Qualitative evaluation aims at a deeper understanding of the behavior of program actors (both staff and participants) and the thinking behind their practices. Its focus is not only about WHETHER a program resulted in change but also HOW and WHY that change came about, if it did. Sometimes, however, the conclusions drawn from qualitative approaches are criticized as non-representative, overly subjective and not replicable. The collection of material evidence of program activities– meeting agendas, attendance lists, published announcements and posters, existing status reports, working papers, staff assignments, job descriptions, staff resumes, planning documents, and other program records— mitigates against this criticism by providing an objective record of what happened inside the organization on the way to meeting program goals. It’s as simple as asking respondents to SHOW the evaluation team implementation-related activities rather than asking them to TELL the team about them. Although practically very different, such methods are in many ways akin to social media metrics that trace consumer online clicks as behavioral evidence of interest in a web site’s offerings. [Read more…]
In our last post, we talked about how to word open-ended questions. Why is this important? Because if done correctly, you can capture rich qualitative data from people using less expensive survey methods. We also talked about answer piping– taking the responses from one question and porting them into the text of another question. The value of answer piping is that it allows each survey participant to answer questions that are personally relevant to them which, crucially, engages them and inspires rich reflective responses. It looks something like this:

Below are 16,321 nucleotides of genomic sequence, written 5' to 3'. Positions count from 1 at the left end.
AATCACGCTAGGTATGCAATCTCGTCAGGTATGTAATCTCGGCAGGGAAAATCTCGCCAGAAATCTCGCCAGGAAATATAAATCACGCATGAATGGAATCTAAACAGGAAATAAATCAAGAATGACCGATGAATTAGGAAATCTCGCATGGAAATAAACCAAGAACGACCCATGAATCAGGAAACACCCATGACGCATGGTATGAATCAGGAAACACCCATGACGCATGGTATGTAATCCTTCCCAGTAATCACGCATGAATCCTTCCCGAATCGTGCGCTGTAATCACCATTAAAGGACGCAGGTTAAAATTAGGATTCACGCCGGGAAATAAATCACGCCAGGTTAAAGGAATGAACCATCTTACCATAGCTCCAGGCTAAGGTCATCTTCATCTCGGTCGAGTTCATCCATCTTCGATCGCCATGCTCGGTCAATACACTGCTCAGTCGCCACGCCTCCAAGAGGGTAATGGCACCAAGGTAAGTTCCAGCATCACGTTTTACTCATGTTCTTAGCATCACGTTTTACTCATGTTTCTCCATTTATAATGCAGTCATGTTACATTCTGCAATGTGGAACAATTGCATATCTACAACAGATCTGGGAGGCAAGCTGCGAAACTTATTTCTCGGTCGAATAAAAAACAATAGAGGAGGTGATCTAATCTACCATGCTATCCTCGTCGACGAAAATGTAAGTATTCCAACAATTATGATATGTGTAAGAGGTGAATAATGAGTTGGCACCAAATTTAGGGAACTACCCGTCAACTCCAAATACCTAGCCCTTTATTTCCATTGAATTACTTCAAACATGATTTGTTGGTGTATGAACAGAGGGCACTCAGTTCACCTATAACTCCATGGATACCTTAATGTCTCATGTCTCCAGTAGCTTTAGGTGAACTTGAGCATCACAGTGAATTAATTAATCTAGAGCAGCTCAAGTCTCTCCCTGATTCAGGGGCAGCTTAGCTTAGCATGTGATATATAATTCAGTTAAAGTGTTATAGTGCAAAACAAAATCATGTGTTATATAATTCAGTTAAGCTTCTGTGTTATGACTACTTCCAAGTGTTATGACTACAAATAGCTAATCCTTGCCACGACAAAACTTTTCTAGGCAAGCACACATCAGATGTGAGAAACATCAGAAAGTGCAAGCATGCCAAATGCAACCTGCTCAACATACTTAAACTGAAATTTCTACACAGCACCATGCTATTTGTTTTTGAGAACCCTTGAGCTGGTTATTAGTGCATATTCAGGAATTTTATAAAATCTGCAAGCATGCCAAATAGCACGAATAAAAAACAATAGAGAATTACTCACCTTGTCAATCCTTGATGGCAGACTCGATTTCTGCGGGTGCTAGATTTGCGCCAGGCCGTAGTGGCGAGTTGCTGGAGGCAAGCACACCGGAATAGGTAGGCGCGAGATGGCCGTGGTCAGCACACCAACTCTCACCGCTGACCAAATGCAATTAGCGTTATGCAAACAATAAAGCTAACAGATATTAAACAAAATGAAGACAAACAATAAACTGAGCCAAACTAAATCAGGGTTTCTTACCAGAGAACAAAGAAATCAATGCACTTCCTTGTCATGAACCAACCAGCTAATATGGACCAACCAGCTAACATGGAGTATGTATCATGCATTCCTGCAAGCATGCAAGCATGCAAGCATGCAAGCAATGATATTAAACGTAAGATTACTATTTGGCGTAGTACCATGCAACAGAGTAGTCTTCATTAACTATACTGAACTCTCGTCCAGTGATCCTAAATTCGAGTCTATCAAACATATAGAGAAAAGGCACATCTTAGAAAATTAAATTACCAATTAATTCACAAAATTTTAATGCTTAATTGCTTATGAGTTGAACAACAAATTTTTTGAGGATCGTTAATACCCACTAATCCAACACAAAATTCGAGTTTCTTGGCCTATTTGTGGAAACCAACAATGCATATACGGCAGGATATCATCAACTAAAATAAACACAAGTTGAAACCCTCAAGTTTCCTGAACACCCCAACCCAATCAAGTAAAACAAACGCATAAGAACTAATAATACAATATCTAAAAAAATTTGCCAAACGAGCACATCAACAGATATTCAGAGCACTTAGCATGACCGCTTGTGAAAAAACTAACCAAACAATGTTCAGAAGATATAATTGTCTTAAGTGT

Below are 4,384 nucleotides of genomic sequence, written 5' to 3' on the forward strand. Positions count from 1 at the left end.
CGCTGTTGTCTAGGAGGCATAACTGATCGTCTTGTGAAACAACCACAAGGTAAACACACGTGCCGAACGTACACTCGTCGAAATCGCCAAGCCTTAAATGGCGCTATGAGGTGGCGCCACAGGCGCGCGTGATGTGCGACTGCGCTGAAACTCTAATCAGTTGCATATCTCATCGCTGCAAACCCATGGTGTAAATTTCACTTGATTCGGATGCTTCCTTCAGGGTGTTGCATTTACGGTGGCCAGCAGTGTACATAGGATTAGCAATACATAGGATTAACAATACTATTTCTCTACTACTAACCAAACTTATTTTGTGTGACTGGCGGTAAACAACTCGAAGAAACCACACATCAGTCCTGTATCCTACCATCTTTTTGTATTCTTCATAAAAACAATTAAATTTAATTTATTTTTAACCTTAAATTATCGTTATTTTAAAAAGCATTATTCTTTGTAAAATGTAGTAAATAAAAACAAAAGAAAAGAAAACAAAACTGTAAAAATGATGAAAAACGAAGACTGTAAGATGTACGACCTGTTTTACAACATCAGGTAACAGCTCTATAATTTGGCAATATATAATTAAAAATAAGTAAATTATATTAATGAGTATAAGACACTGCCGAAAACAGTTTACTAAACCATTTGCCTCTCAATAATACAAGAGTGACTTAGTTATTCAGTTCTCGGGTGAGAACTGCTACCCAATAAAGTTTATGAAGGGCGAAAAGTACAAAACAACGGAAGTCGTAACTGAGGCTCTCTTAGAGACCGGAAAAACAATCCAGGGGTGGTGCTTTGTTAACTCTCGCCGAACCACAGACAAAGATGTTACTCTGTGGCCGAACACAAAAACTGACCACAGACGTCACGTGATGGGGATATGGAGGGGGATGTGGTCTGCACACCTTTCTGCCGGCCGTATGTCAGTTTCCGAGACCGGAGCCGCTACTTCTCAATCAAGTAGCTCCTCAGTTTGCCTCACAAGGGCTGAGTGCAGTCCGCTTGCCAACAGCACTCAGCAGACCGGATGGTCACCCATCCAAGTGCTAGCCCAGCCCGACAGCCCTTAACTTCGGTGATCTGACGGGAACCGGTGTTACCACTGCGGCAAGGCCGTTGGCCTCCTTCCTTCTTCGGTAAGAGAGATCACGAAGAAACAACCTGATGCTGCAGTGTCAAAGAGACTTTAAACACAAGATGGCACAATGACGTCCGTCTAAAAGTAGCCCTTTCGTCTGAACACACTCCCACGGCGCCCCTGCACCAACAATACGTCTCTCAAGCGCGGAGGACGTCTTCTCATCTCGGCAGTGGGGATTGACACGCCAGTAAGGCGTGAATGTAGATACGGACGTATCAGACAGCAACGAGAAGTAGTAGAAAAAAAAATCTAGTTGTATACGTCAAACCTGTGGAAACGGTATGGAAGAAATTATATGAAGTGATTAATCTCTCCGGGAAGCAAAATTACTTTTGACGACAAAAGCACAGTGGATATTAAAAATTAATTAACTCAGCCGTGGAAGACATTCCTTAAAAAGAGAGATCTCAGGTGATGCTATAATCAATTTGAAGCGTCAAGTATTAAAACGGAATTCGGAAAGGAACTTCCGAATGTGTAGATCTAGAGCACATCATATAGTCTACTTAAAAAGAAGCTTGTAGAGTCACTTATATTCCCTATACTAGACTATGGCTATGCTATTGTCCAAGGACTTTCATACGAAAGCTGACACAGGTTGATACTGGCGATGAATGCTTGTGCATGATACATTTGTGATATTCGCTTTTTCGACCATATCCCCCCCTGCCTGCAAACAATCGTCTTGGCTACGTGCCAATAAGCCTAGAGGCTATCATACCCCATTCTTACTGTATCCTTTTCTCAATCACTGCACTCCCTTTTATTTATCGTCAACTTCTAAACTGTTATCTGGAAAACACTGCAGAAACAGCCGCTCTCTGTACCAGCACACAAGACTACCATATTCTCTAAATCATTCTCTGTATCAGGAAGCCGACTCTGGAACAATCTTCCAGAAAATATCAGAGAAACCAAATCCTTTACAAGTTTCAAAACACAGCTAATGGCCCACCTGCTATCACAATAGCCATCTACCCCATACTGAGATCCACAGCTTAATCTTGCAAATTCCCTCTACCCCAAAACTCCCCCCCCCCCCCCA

Now imagine something even cooler.
We were recently asked to design a study that involved following a group of 90 professionals over time as they developed a new approach to working with their clients. As with any new program, we anticipated that they would, at least at first, experience challenges implementing the new approach. We were interested in learning whether and how, over the course of the program, they would deal with these challenges. With 90 participants, it wasn’t possible to conduct multiple interviews with everyone, yet we wanted to understand how each person addressed the issues he or she faced. We could have asked each person, at the end of the project, what challenges they anticipated at the start, but over the 18 months it was active we were concerned that they would not accurately recall their initial concerns. How can you make this work in a survey? [Read more…]
A key challenge to any study that relies on surveys is that they typically offer mostly closed-ended, forced choice options to participants. Unlike qualitative approaches, surveys often frame questions in terms of the response categories conceived by the survey’s designers. Rather than asking “what did you experience, how did you feel?”, questions take the form “did you experience this or this or this, or did you feel this or this or this?” While a good survey can cover much of what respondents are likely to report, the richness of their personal voices is lost. Qualitative approaches however are very costly to implement typically limiting the number of program participants who can be interviewed. This in turn jeopardizes the representativeness of the study.